- Send a peer-to-peer payment.
On the other hand, online checking accounts typically lack some features that are available on standard checking accounts (ATM deposits, for example).
They don't have the same administrative costs as traditional brick-and-mortar banks, they can give their customers higher interest rates on their deposits and don't charge them monthly maintenance fees.
You might be able to open an online checking account with a traditional bank in person if that bank also offers online checking accounts, but moving forward, you'll need to handle your online checking account entirely online.
Accounts with Interest for Checking
Interest-bearing checking accounts, also known as interest checking or high-yield checking accounts, are quite similar to standard checking accounts; the primary difference is that interest is paid on deposits to interest-bearing checking accounts.
You will be able to earn a modest sum of money each month simply by having your money in the bank.
The annual percentage yield (APY), which indicates how much interest you will be paid and is calculated based on the interest rate and the frequency of compounding, determines the exact amount that you will earn over the course of the year.
Even though you aren't making much money, at least it's something, especially when you realize that the vast majority of checking accounts don't make anything at all.
Online banks, which have much lower overhead costs, are the most common places to look for interest-bearing checking accounts. Nevertheless, some traditional financial institutions also provide this service.
When you are comparing these accounts, be sure to take note of the annual percentage yield (APY) as well as any restrictions for account usage (such as how often you are permitted to issue checks and the dollar amount restrictions for any checks you write). In a similar vein, check out the pricing schedule for the account.
There are interest-bearing accounts with no monthly maintenance fees, but most of these are online checking accounts with interest.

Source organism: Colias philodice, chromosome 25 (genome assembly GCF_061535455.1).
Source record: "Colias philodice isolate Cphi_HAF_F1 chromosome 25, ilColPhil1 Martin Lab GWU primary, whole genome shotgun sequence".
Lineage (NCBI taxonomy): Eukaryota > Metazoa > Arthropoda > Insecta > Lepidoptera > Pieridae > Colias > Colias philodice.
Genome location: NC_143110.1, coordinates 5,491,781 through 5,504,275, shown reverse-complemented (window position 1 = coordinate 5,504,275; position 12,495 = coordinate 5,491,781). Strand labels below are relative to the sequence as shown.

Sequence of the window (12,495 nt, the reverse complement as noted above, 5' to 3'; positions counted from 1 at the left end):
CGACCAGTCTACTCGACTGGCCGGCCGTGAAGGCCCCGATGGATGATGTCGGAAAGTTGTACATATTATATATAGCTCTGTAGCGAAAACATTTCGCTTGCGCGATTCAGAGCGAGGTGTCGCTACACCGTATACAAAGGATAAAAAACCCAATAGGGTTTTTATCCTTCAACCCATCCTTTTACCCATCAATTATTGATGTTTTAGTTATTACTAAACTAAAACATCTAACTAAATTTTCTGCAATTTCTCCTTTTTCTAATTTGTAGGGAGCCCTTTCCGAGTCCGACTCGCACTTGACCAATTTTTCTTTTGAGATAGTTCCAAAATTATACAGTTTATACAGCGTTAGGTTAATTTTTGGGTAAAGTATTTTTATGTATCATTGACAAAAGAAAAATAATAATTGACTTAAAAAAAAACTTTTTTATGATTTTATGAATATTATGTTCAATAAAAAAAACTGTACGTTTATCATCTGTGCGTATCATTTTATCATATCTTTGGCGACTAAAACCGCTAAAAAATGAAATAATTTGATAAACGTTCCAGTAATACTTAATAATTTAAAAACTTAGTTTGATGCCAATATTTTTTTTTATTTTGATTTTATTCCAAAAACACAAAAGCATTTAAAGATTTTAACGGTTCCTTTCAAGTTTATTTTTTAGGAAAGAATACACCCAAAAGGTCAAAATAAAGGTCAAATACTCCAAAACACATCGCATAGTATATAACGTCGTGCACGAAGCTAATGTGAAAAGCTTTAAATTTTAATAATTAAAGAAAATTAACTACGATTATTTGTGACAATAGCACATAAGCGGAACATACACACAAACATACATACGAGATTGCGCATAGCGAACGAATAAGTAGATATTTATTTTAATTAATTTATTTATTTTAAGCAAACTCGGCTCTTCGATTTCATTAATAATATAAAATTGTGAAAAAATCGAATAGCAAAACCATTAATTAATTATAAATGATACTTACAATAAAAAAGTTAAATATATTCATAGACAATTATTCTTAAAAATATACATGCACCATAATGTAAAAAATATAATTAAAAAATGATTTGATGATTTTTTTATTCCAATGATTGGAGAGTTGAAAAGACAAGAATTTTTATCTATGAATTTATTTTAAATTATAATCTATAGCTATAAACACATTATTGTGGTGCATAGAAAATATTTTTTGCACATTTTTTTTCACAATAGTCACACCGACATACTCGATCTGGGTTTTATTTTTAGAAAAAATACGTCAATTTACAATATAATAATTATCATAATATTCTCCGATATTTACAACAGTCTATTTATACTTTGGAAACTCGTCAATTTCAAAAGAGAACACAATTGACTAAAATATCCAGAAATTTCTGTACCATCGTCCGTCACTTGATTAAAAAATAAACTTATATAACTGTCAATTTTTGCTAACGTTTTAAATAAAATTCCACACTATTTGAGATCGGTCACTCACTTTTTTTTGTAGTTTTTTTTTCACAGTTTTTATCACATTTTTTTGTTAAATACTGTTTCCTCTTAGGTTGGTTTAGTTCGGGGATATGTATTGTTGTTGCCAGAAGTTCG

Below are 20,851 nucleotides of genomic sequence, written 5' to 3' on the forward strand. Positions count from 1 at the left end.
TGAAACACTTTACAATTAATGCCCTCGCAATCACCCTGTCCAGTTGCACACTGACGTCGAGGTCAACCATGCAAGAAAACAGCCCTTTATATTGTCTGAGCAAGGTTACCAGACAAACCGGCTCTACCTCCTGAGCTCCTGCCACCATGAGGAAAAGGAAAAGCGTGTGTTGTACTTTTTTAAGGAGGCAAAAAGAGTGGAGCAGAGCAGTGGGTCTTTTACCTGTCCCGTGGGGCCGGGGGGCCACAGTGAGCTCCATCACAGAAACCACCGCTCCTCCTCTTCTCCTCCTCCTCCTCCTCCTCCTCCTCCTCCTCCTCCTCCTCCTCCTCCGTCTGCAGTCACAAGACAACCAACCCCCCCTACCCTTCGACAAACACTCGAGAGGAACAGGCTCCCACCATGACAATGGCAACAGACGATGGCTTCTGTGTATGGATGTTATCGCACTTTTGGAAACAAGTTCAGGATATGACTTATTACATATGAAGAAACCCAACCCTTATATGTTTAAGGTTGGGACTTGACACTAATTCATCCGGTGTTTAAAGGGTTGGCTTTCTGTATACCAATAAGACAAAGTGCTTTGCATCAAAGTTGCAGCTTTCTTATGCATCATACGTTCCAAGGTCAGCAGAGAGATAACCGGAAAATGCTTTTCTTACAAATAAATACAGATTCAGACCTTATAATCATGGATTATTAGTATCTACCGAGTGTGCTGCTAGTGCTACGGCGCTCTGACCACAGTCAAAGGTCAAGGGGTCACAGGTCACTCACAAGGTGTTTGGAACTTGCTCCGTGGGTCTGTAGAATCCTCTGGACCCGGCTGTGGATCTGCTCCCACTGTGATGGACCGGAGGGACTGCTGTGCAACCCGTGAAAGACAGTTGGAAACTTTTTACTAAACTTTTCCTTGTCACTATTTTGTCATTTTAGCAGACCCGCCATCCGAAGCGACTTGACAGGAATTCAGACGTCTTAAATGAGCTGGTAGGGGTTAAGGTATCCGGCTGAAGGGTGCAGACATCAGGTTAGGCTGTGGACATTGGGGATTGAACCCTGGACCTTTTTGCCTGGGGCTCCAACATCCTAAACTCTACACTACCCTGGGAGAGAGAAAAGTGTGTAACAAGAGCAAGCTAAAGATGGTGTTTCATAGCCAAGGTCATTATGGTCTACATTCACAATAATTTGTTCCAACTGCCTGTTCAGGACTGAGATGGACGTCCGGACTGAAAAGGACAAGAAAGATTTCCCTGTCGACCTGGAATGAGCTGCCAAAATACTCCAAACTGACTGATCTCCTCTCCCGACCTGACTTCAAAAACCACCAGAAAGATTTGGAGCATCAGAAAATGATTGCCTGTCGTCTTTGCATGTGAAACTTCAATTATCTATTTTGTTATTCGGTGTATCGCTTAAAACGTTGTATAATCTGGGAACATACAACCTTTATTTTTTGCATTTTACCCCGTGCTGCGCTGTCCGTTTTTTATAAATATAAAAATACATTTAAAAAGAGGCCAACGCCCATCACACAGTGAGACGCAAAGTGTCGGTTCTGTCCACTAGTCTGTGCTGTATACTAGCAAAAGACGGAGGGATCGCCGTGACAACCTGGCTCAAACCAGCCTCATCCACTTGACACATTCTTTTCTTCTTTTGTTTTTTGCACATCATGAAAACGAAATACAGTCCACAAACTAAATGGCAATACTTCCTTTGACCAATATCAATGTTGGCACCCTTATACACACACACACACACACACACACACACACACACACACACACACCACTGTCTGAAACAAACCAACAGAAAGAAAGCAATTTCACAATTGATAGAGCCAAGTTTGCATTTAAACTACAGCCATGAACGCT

Consider looking at money market accounts as well, if you like the sound of getting paid interest on your money and having the ability to write checks.
Even though these accounts are not checking accounts, you are still able to write some checks with them, and they may even come with a debit card. They are best for saving up for big expenses that don't come up very often or for use in an emergency.
Make Provision for Rewards
These types of checking accounts, as their names imply, give consumers access to the standard checking account features in addition to additional perks to encourage them to open and use the accounts.
In general, they award interest, frequently at an annual percentage yield that is even greater than the bank's interest-bearing checking accounts. Some banks offer customers incentive accounts that come with extra perks, like lower interest rates on new loans or lower costs for services like overdraft protection.
It is not always easy to "qualify" for the higher rate that is offered on incentive accounts, as customers are typically required to "qualify" for the higher rate. In order to qualify for the offer, you might have to sign up for a bank credit card or mortgage, keep your investments with the company, or jump through some other hoops.
Compared to the other types of checking accounts, these accounts usually have the most expensive monthly maintenance fees.
On the other hand, if you maintain the required minimum balance, you might be able to avoid paying these fees altogether. Make sure you read the terms and conditions before signing up for the prize checking account.
The Crux of the Matter
When looking for a checking account, it is important to understand that there are several different types of checking accounts, each of which is tailored to the needs of a specific customer demographic.
The checking account that best suits your financial requirements and your available funds is the one that combines both of these factors.
You shouldn't give in to the temptation of high-interest rates and sign-up bonuses on their own because they won't be worth much if you can't use the account in the way that you need to. Compare the features that different competing banks offer, and then choose the type of account that meets your needs at a price that you can afford in the long run.